Have you enough space to house your ewes for the breeding season?

With the breeding season underway, sheep farmers across the country will be preparing for the busy months that lie ahead.

Farmers have two options when it comes to mating their ewes this autumn.

One option is to graze the ewes and rams together on pasture. This is the most common method used across the country. It’s cheap and less labour intensive compared to housing ewes.

The other option is to house ewes and rams. This is carried out when ewes are being sponged in order to condense the lambing period in spring.

If this is the case, farmers should pay careful consideration to the size of the shed available. Overcrowding can lead to a significant reduction in animal performance.

This could lead to ewes becoming stressed and possibly aborting.

This table (below) outlines the minimum floor space ewes of different weight categories require.

Source: Teagasc

In order to increase production (conception rates) from ewes over the course of the breeding season, it is advisable to group animals in accordance with their weight.

This will stop heavier animals from bullying lighter animals for space at the feed-face.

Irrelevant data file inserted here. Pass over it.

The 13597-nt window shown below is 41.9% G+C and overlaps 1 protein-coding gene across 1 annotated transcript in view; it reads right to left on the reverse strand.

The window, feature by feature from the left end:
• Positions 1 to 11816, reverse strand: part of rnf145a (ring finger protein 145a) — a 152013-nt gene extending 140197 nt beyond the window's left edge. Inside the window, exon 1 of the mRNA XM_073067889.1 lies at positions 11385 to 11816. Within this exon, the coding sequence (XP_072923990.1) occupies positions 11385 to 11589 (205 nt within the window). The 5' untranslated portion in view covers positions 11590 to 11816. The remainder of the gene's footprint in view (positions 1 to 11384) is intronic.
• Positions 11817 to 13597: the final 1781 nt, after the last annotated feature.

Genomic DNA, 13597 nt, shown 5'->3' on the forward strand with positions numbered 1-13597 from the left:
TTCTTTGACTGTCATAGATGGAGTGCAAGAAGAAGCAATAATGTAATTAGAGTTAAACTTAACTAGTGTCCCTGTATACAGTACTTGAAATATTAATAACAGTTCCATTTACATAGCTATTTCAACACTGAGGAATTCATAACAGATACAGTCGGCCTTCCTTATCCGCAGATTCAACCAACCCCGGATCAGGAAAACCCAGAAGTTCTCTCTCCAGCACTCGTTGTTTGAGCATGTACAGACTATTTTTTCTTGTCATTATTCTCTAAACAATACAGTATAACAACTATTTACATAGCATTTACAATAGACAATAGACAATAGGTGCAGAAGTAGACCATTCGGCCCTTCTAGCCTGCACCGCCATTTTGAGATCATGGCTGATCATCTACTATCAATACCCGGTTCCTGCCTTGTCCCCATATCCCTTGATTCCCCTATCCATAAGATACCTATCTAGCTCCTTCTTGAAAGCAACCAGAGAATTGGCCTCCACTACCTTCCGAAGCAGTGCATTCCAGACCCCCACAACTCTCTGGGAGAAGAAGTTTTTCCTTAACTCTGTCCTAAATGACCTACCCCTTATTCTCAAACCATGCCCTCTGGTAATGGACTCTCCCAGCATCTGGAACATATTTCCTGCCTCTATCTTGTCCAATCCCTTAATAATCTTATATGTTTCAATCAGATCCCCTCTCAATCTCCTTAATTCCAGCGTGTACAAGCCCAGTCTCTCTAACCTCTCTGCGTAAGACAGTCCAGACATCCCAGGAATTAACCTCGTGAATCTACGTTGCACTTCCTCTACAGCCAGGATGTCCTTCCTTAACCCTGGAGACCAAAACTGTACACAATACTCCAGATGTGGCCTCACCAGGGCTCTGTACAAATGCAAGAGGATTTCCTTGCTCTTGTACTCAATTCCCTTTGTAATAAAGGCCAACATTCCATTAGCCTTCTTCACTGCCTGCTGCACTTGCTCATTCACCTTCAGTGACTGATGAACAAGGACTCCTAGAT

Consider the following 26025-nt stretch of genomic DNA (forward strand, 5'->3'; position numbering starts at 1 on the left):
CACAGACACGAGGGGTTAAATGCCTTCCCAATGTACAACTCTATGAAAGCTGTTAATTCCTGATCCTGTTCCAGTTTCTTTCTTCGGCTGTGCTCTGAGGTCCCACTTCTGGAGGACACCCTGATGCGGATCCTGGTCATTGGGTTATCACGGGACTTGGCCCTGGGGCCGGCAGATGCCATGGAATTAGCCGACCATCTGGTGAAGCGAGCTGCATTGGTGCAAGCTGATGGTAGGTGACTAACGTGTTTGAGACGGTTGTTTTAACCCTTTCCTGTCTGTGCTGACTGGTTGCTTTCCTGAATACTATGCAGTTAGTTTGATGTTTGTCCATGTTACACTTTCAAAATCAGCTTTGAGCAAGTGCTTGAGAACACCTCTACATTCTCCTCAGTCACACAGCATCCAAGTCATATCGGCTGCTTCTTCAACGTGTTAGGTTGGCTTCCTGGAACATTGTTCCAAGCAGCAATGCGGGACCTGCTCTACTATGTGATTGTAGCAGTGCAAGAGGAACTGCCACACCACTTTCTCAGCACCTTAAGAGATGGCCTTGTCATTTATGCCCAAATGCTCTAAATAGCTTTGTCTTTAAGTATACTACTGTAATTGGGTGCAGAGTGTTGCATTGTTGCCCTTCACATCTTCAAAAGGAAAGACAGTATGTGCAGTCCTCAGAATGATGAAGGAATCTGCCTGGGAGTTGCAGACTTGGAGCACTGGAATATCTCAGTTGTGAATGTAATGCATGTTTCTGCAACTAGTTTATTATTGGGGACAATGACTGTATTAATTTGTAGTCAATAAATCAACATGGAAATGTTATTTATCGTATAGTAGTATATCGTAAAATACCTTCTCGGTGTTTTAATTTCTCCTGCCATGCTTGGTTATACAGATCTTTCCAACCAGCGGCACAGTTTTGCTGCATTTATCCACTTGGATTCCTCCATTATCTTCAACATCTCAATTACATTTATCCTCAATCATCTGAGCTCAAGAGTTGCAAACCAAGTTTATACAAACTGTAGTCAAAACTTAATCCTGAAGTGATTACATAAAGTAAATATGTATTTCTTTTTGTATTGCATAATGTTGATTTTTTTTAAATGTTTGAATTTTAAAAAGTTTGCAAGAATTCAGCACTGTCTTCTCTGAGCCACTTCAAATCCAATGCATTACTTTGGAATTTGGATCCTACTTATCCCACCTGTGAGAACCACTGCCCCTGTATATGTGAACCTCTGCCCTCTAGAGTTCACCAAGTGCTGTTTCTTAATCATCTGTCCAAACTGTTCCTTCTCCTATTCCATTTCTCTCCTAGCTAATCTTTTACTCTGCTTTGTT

Furthermore, when ewes are ready to be scanned in early December, they should be grouped in accordance with how many lambs they are carrying. Single-bearing ewes; twin-bearing ewes; and triplet-bearing ewes should be penned separately.

This is to ensure that the ewes are fed the required amount of feed to maintain their body condition but also to support the growing fetus.

Therefore, it is critical that ewes have enough feeding space to compete with other ewes.

Source: Teagasc

Along with adequate feed space, sheep should always have access to fresh, clean water at all times.

Farmers should ensure that there is a continual flow of fresh air throughout the shed. In addition, drafts should be kept to a minimum to prevent sheep from getting chills.